Why Should I Buy From You?

Denver-Based Sales Leadership Development Available Nationwide

Posted: April 15, 2008

Colleen Stanley

A tough prospect asks, “Why should I buy from you and/or your company?” The untrained, impulsive salesperson responds with a plethora of benefits which look and sound like the competing salesperson who called on the same prospect the day before.

“We’ve been in the business for a thousand years, we’re local, we’re national, we’re green, we deliver high quality, we hire experience, and the list goes on….”

So what is the right response? There isn’t one right answer because each sales call is different with a diverse cast of characters and dynamics. The astute salesperson knows a variety of influence skills and brings out the best sales tool based on all aspects of the sales call. Here are three proven sales tools to add to your repertoire when asked this tough question.
 
1. Tell the truth. If the prospect asks this question early in the sales process, before you’ve had time to ask questions, tell the prospect you really don’t know why they should buy from your company because you haven’t had time to diagnose what’s working, not working and if the problem(s) are big enough to fix. Get permission to continue asking questions to determine if there is a good reason, for both parties, to do business.
 
2. Respond with a compelling ’30 second commercial.’  An age old saying in sales says, “No one cares about what you do, they only care about problems you solve. Most salespeople talk in ‘do’ language such as, “We do financial planning,” “We do heating and air conditioning,” or “We do lending.”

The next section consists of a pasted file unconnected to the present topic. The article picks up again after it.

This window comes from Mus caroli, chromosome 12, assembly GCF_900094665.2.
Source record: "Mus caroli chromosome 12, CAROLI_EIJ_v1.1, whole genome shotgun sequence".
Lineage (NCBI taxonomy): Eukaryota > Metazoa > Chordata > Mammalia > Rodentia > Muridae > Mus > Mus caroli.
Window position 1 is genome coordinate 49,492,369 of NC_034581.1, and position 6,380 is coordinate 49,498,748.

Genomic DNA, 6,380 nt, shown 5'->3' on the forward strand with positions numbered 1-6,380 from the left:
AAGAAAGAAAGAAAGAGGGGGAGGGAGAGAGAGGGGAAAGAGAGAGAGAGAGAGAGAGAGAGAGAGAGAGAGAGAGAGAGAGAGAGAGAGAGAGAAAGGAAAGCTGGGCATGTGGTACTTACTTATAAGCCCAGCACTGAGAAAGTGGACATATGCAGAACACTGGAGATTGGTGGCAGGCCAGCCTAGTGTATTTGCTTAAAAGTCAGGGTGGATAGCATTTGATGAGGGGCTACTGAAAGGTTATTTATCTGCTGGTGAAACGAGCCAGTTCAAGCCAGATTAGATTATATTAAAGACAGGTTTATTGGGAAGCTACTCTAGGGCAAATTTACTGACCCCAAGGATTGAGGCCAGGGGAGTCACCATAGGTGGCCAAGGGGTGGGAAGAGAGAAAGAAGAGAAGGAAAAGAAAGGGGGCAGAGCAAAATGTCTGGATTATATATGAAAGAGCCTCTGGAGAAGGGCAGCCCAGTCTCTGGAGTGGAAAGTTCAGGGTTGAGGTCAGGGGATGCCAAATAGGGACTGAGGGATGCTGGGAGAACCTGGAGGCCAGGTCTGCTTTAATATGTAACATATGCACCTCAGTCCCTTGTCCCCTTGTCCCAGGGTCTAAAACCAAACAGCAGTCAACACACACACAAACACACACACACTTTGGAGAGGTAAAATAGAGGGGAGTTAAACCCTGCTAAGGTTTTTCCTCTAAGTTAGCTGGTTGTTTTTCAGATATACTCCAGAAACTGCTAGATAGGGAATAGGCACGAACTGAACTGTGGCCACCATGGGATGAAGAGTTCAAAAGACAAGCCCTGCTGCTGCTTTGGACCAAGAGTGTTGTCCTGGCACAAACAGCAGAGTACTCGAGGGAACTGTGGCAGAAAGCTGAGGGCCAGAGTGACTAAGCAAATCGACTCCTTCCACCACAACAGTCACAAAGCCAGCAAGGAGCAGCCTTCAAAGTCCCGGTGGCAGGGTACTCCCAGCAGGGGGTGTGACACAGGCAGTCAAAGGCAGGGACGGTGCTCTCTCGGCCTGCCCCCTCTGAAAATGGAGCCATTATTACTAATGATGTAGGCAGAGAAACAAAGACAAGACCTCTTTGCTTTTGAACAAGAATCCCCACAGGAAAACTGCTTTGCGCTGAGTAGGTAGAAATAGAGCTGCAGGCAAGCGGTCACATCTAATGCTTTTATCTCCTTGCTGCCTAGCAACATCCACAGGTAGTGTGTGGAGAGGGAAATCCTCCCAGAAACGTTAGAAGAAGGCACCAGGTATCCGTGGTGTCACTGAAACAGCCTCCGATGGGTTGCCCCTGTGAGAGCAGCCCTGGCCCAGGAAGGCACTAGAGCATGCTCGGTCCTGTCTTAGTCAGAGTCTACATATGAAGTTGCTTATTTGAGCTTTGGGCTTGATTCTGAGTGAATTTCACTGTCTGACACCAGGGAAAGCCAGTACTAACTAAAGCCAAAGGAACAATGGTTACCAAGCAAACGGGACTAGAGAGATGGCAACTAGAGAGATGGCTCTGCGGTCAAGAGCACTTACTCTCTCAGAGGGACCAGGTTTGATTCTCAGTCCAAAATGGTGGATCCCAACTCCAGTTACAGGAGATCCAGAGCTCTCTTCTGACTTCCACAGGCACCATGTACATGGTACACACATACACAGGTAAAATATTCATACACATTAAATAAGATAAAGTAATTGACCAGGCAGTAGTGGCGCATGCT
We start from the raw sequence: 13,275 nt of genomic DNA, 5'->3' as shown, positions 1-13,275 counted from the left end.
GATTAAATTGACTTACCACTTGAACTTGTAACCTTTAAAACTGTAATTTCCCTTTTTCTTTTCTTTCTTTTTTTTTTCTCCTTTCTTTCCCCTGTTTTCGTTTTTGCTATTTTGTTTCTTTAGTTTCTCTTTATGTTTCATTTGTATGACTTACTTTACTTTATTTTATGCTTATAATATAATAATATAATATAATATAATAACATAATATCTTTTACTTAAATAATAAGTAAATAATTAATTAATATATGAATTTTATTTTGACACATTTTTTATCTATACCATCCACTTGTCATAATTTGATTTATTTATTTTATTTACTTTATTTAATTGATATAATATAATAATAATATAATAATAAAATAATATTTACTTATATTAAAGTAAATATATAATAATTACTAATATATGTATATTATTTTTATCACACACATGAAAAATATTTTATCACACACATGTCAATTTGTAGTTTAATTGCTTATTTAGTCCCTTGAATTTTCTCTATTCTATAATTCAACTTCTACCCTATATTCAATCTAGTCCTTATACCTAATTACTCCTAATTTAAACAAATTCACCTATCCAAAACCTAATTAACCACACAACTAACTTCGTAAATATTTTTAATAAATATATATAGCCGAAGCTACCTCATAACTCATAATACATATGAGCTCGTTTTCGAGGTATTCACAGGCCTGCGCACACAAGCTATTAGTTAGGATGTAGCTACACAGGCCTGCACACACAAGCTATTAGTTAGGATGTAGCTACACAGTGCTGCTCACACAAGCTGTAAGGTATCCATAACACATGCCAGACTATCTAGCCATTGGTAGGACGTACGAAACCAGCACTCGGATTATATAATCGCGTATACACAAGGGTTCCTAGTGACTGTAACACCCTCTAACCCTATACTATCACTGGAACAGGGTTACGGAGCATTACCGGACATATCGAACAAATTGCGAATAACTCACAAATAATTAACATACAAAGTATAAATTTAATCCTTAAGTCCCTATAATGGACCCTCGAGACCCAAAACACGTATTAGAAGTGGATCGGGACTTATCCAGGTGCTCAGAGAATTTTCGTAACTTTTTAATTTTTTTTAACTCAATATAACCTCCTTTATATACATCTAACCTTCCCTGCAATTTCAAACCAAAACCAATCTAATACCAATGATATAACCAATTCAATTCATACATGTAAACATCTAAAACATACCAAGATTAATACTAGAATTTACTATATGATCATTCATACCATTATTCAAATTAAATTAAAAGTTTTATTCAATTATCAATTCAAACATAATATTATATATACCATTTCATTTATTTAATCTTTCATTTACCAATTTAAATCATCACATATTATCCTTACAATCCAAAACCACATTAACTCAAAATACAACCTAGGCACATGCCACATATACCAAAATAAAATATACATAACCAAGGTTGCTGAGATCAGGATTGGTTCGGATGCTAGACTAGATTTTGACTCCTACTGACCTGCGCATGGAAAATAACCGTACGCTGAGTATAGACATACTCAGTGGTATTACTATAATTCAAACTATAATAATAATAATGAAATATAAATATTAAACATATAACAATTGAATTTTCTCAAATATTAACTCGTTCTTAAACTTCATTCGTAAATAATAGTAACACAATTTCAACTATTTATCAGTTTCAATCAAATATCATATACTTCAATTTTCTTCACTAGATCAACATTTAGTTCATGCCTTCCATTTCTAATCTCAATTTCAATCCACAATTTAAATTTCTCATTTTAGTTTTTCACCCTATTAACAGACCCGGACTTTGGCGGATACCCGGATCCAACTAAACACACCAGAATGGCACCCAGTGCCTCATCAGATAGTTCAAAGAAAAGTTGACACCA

A good ’30 second commercial’ talks about problems you solve. “Companies who buy from us are tired of turnover on the sales team, not sure how to sell value versus price, or are experiencing long buy cycles affecting cash flow."
 
A well-crafted ’30 second commercial’ reminds the prospect of their pain or missed opportunities. If the prospect isn’t experiencing pain or desiring gain, it’s going to be a short sales meeting….and that’s okay. Keep your sales pipeline pure by filling it only with prospects who want to improve or need to solve an issue.
 
3. Redirect – nicely. This is an influence skill that‘s often abused because the salesperson answers a question with a question without proper intent. Redirecting a question with proper intent means seeking to understand the prospect’s position.  Many of us assign our own assumptions to a statement, question or word. “Why should I buy from you?” is not the real question. Redirect to understand.
 
“That’s a fair question and I could give you a pat answer like we are bigger, better and faster. I think what’s most important is discussing what you look for when partnering with a new vendor. Tell me about some of your best partners and what makes them so good.”
 
The salesperson’s intent is to understand the question behind the question. Was this prospect burned by a company in the past? Are they unsure of how to make a right decision? Prospects will clarify and respond with key decision criteria, which opens the door for more and better questions.
 
Be ready for the tough questions. Tell the truth, develop a great commercial, and redirect with the right intent.
 
About the Author

Colleen Stanley is founder and president of SalesLeadership Inc., a sales development firm specializing in sales and sales management training. The company provides programs in prospecting, consultative sales training, emotional intelligence training. and leadership training for sales managers. She is the author of Growing Great Sales Teams and Emotional Intelligence For Sales Success. Reach Colleen at 303-708-1128 or visit www.salesleadershipdevelopment.com.

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Colleen Stanley is president of SalesLeadership Inc. in Denver. Reach her at cstanley@salesleadershipdevelopment.com or 303-708-1128 .

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